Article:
Folks interacting with your Pinterest account is nice. Pinterest driving traffic to your website is great. But if it doesn’t translate to dollars, what’s it really worth?

If you have an ecommerce site, results should be easy to track. If you pin a product with a link to the purchase page and more of that product is purchased, your pin was successful and translated into money in your pocket.

For brick-and-mortar stores, it can be a little more difficult. But your inventory can tell the story. If you pin a product and inventory on that product goes down, you can attribute at least some of the sales to Pinterest. Your staff can be invaluable here, too, by asking what brought customers into the store.

Service providers (those without a physical product to provide customers) shouldn’t discount Pinterest, though. Pinning links to blog posts and your website give potential customers another touchpoint with your company and potentially sets you up as the expert in your industry. Just make sure your blog posts include an interesting graphic to pin to grab folks’ attention.

Pinterest’s Effects On Your Overall Marketing Plan

Even as many companies try to keep marketing and customer service in their own separate buckets, business owners and top-level managers would be remiss in thinking customer service isn’t its own piece of marketing. Give your regular customers a real-life VIP experience by creating a special board for them and inviting them to pin ideas on how to use your products there. There’s no better way to boost engagement – and sales – than by making someone feel special!

Does your marketing plan include customer testimonials? Create a testimonials board to give your customers another outlet to sing your praises!

If print ads are still part of your marketing plan, make them do double work! Create a Print Ads board and pin them there, too. If the ad/offer is time sensitive, be sure to note that in the description.

Pay-per-click and SEO efforts can also do double duty. Keywords used for other search marketing outlets can be used in your pins’ descriptions to make them more searchable within Pinterest.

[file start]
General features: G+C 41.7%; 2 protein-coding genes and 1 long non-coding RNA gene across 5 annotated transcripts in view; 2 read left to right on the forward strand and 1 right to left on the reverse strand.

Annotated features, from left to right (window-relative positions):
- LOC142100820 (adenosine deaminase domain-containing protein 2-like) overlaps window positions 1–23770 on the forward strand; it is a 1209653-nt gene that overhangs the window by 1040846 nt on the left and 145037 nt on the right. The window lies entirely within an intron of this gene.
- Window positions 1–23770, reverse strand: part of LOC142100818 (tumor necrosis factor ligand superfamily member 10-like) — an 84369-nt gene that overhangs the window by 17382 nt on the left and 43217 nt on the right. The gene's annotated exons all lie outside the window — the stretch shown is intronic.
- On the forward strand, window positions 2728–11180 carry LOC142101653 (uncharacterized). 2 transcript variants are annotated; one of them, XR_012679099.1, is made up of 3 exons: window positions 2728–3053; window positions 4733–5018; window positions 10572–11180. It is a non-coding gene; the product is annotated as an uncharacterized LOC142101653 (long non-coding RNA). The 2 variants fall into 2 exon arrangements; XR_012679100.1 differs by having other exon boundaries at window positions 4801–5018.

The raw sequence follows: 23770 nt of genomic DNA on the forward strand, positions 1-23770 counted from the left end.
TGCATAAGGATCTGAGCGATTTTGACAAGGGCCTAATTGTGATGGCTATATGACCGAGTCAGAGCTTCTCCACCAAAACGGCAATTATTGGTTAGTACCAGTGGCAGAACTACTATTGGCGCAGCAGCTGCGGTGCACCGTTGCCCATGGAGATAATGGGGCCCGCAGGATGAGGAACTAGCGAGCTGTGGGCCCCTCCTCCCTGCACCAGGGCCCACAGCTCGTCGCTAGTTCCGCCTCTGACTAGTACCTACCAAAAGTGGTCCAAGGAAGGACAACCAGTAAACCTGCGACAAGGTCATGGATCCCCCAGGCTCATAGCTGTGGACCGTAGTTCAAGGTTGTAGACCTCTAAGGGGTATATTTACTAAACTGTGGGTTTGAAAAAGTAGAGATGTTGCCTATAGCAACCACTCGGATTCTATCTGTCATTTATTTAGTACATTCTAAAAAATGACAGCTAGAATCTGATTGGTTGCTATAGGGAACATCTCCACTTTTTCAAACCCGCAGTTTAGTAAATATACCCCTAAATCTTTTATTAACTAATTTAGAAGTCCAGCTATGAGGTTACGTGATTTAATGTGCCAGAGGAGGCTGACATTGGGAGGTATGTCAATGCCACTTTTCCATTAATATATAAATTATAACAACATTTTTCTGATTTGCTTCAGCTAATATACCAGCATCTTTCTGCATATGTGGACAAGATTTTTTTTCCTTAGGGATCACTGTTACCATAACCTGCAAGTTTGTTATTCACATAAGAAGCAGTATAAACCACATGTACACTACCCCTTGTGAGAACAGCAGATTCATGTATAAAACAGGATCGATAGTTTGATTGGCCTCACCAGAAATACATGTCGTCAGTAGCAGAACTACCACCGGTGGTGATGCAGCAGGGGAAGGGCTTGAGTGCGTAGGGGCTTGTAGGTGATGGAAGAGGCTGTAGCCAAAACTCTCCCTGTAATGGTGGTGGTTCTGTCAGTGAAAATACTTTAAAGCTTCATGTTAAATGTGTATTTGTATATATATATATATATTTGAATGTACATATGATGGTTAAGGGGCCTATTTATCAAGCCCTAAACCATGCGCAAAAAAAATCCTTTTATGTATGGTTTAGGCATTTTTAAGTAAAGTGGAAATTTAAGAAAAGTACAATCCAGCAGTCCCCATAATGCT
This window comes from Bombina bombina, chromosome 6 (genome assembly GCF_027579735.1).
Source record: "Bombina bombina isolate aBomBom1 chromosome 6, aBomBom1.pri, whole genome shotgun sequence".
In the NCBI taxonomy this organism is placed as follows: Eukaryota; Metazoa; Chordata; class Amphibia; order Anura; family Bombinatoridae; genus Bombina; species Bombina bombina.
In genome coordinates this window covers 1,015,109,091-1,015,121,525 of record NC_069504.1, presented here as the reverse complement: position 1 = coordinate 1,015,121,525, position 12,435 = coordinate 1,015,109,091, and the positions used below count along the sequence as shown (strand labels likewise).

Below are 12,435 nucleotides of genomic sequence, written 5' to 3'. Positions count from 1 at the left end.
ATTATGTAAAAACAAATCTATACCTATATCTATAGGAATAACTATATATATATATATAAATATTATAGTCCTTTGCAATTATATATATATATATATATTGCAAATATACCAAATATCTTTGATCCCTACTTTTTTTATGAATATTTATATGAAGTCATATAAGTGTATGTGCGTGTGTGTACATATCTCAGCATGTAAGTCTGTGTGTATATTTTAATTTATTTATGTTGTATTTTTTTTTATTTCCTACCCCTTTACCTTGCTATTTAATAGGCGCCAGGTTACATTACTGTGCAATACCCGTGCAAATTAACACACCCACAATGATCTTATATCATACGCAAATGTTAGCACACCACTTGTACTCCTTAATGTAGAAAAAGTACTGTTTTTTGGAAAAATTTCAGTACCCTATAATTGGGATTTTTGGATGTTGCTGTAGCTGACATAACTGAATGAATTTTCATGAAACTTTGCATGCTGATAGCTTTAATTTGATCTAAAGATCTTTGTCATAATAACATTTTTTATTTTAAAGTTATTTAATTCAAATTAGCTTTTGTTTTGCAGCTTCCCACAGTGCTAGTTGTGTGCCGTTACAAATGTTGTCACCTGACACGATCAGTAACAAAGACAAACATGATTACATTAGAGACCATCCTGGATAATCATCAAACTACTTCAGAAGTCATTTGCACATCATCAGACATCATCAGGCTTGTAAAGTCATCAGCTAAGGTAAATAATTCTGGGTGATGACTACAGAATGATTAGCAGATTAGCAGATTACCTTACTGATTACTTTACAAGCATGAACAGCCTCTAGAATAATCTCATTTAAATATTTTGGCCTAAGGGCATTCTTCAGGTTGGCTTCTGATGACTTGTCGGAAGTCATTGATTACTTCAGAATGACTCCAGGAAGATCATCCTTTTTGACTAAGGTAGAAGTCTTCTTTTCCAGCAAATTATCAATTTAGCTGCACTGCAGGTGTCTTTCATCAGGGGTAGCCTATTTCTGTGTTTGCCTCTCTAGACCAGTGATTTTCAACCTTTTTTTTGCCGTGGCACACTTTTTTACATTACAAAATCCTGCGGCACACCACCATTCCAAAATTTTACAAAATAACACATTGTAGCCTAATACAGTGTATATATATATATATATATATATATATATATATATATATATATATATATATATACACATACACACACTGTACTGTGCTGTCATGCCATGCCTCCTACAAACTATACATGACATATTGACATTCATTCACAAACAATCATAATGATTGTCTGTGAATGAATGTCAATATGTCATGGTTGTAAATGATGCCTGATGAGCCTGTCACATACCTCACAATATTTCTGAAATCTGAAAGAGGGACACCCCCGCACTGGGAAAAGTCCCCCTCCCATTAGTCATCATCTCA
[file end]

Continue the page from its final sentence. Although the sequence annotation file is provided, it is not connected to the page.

The opposite is true as well. If you see that a certain word or phrase is used in the descriptions of your pins that are getting a high amount of engagement (likes, repins, etc.), use a keyword tool to check the search volume for your pay-per-click and SEO efforts.

Don’t make Pinterest stand alone. Use your blog and website pages as fodder for pins. Use your pins as fodder for Facebook posts and Twitter messages.

At the end of the day, Pinterest should be another arrow in your marketing quiver. Make all of your marketing – online and offline – work together to get the biggest bang for your buck!

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Post Author

Stephanie Boyette Nelson is a Charlotte, NC-based marketing professional. Her nearly 20 years' experience runs the gamut – print ads, print newsletters, event coordination, e-mail newsletters, paid search, SEO and social. She is currently Social Media Maven/Owner at SBN...

  • Jennifer Reeves

    Why aren’t there any 3rd party analytics sites for Pinterest yet?

  • Danny Maloney

    The observation that most brand engagement occurs outside of a brand’s profile, is a dangerous generalization. That tends to be true for large brands that have a lot of web traffic and actively drive pinning on their site; however, it’s often not the case for smaller businesses with a less established brand name.

    Either way, you should be measuring the complete picture- pins from your domain, reaction to content you’re pinning, getting a sense if who is in your community, etc- that way, you can learn more faster. Such data lets you test content strategies, better target your audience and see what is organically resonating to inform merchandising and promotions. To get there, you’ll need to complement Pinterest’s own web analytics with another tool for the reasons listed above.

  • http://socialfresh.com/blog Jason Keath

    Curalate and Piqora are two great tools for this.

  • http://socialfresh.com/blog Jason Keath

    Not sure it is “dangerous” Danny. Perhaps misleading if your stats are right. Would love to include any data you can point to.

  • http://socialfresh.com/blog Jason Keath

    Thanks for the link to this resource Danny. Amy always has great content.

  • Daniel Maloney

    Out of necessity, busy people look for easily digestible soundbytes to guide their strategies. If those soundbytes are overly generalized or misleading, it leads people to take the wrong actions and focus on the wrong metrics to gauge success. In that sense, misleading data is dangerous. In this case, a business might determine that building a presence and engaging users directly on Pinterest isn’t necessary. That would likely lead to long-term failure, or at minimum, substantial missed opportunities.

  • http://socialfresh.com/blog Jason Keath

    Like I said, if you can point me to data that can tell the whole story, as you see it, we would be happy to share it.